CARD: The Democratic Conundrum

FOOTAGE: Among the half-dozen Democratic candidates, George
 McGovern came into the convention with a decided edge.

HUTCHINGS: The way I’ve often looked that the two-party system is that we have two parties in this country, one party of racial conservatism and one part of racial moderation. We don’t have a party of racial liberalism. During the 1960s racial liberalism of the Democratic Party led to this decline of support among white voters. Racial liberalism means an assault on, well on white privilege. And an assault on white privilege is not popular among whites. The DLC emerged in the aftermath of the failed election of Walter Mondale in 1984, when it tried to re-brand the Democratic Party so that it wasn’t the party of minorities and uh indeed, Bill Clinton grew out of the movement to try to moderate the ideological image of the party.

FOOTAGE: BILL CLINTON AD: They’re a new generation of Democrats, Bill Clinton and Al Gore, and they don’t think the way the old Democratic party did. They’ve called for an end to welfare as we know it so welfare can be a second chance, not a way of life.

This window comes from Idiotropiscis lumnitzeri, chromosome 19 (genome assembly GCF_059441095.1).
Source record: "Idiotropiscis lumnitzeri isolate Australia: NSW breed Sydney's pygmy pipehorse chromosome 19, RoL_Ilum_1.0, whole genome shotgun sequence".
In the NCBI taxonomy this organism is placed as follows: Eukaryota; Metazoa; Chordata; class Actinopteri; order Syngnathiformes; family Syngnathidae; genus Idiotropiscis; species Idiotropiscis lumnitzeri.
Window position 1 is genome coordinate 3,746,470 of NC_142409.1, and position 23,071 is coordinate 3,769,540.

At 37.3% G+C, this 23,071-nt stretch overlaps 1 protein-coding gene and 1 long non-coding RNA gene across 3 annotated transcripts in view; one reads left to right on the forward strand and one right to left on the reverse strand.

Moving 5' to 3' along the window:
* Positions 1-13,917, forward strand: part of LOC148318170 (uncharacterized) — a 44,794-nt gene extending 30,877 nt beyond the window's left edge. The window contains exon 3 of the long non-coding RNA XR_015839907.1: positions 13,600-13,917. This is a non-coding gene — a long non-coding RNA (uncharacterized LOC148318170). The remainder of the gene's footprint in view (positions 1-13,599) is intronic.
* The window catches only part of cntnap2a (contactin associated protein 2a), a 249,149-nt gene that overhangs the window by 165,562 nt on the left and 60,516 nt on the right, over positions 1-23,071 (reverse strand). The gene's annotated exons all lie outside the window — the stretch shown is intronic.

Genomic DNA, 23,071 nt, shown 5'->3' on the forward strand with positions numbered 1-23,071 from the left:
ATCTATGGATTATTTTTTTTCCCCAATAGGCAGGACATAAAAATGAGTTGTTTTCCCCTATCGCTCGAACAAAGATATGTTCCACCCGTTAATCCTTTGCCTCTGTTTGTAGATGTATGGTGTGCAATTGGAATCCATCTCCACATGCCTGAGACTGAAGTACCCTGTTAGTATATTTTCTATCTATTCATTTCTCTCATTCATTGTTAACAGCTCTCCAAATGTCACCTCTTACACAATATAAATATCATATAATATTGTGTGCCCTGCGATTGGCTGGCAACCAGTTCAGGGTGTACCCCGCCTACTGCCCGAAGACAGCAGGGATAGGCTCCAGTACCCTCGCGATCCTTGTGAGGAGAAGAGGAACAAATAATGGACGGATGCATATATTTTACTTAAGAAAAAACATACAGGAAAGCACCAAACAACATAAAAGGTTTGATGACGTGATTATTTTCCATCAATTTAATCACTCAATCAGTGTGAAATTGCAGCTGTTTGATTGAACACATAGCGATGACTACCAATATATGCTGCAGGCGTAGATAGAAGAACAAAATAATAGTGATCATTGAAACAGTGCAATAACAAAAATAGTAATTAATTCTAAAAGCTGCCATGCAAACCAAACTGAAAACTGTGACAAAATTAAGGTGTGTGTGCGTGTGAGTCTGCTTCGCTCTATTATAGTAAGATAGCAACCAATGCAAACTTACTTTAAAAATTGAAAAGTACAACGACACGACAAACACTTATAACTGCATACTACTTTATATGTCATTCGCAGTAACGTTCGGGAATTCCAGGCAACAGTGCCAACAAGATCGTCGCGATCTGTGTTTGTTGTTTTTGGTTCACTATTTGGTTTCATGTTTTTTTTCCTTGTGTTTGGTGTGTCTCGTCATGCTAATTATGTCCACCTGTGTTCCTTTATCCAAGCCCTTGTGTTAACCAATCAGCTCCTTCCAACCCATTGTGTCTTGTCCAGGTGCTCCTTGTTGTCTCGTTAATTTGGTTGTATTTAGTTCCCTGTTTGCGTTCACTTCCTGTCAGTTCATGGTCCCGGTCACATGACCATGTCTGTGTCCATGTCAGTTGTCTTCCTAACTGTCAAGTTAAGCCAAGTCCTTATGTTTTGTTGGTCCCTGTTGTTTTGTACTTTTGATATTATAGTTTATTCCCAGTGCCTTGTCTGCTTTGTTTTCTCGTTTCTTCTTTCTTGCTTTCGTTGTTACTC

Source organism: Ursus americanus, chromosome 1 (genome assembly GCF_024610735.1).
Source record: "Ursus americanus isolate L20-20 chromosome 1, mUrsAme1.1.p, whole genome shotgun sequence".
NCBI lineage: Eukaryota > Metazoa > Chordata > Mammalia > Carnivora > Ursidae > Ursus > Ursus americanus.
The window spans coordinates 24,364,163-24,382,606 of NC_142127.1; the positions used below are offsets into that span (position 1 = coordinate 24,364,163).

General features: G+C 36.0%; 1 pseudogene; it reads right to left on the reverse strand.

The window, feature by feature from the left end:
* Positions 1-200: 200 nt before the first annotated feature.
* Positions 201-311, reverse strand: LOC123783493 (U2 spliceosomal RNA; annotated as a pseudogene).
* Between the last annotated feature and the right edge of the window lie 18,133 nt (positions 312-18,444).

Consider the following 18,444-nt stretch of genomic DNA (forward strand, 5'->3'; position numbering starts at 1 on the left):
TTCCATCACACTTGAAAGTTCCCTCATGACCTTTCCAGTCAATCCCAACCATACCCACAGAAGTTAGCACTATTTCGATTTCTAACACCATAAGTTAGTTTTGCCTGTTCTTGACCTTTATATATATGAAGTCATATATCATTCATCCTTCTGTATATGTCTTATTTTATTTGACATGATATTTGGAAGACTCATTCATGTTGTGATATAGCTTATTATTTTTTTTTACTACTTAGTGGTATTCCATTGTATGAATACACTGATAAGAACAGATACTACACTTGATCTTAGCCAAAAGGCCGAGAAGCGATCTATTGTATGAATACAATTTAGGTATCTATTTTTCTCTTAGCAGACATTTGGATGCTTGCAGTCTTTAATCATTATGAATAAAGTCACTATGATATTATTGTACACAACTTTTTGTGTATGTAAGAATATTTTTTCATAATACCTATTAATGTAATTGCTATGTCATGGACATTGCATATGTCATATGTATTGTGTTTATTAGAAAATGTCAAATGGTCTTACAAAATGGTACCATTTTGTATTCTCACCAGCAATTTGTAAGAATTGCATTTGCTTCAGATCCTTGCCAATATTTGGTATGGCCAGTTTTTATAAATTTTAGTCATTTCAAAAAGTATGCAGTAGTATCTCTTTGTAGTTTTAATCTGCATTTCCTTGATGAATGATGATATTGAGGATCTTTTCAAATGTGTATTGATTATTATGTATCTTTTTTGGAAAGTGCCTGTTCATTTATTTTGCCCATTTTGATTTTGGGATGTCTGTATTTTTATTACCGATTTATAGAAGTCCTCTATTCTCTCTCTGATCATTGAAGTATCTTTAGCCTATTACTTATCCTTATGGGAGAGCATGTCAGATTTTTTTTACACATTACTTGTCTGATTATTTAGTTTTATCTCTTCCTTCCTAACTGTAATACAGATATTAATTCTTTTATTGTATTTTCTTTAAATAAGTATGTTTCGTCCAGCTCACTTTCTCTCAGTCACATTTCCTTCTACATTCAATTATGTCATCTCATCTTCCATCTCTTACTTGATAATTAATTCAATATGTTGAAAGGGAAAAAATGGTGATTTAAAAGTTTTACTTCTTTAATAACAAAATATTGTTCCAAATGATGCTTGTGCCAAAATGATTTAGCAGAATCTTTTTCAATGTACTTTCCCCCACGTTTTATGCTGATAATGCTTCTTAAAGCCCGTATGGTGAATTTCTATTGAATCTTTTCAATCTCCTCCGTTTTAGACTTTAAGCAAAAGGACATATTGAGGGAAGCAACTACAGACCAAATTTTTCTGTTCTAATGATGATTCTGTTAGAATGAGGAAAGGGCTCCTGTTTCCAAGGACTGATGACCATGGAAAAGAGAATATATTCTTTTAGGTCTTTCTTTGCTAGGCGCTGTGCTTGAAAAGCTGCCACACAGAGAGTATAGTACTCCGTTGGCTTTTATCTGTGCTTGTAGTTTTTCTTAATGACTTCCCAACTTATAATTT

HUTCHINGS: Clinton was fairly adroit at discussing race, but doing so symbolically but not giving ground substantively and to some respects, Obama does, well comparable levels of ideological gymnastics to at least make some symbolic overtures to their racial minority base.

FOOTAGE: PRESIDENT OBAMA (NALEO 2008): We need immigration reform that finally brings the 12 million people who are here illegally out of the shadows.

BARRETO: He made the statement, “My first year of office, I will pass comprehensive immigration reform”. He didn’t say, “But listen, along the way, I’m going to deport a million and a half people.” He has record deportation levels. Each year of the Obama administration has been more than any year that Bush ever did.

MADRID: The President did pivot and make a significant if largely symbolic gesture with the Dream Act voters a week before the NALEO conference when he hadn’t done anything for three years before.

FOOTAGE: PRESIDENT OBAMA (NALEO 2012): I’ve said time and again, “Send me the Dream Act, I will sign it right away.” And I’m still waiting to work with anyone from either party that is committed to real reform.

BARRETO: If that had not happened, that policy change on June 15, I think he would have had a serious enthusiasm problem among Latinos.